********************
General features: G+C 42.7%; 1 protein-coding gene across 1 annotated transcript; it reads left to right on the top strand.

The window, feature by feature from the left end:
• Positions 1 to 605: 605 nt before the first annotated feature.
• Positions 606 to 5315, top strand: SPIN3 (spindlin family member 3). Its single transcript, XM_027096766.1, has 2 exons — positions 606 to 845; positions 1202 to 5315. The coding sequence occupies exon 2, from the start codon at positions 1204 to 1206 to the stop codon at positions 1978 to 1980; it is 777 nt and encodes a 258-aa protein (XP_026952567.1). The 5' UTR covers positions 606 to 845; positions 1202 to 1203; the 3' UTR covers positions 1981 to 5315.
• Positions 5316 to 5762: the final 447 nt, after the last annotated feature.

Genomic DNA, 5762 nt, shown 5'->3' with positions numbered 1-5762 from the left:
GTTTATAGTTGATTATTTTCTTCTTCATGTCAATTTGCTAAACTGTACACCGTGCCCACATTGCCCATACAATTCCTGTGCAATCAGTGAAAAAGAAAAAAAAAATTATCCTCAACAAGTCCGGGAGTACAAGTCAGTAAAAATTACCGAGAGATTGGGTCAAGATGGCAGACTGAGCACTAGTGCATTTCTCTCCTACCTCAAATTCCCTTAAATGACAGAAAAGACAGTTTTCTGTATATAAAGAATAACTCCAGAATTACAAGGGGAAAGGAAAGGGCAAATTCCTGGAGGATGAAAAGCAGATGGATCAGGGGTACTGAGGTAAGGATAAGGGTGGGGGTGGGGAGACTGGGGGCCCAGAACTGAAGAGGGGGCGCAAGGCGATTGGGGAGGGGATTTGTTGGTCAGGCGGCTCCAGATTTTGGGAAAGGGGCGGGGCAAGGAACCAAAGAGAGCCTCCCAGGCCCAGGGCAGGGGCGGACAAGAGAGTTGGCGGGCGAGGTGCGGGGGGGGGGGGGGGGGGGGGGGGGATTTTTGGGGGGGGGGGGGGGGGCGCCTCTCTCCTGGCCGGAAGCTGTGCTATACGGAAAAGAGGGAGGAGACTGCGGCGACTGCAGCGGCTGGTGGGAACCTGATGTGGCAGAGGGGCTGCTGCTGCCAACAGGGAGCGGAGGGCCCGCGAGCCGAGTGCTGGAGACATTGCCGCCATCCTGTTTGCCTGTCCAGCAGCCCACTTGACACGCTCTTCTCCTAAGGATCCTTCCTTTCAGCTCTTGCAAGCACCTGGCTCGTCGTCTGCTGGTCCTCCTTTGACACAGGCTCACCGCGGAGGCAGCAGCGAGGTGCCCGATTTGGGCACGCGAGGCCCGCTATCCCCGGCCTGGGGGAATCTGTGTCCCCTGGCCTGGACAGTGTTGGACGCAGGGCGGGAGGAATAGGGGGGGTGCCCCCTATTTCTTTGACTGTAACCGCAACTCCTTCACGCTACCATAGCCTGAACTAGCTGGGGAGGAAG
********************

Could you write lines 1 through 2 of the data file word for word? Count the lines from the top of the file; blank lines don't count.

General features: G+C 42.7%; 1 protein-coding gene across 1 annotated transcript; it reads left to right on the top strand.

The window, feature by feature from the left end: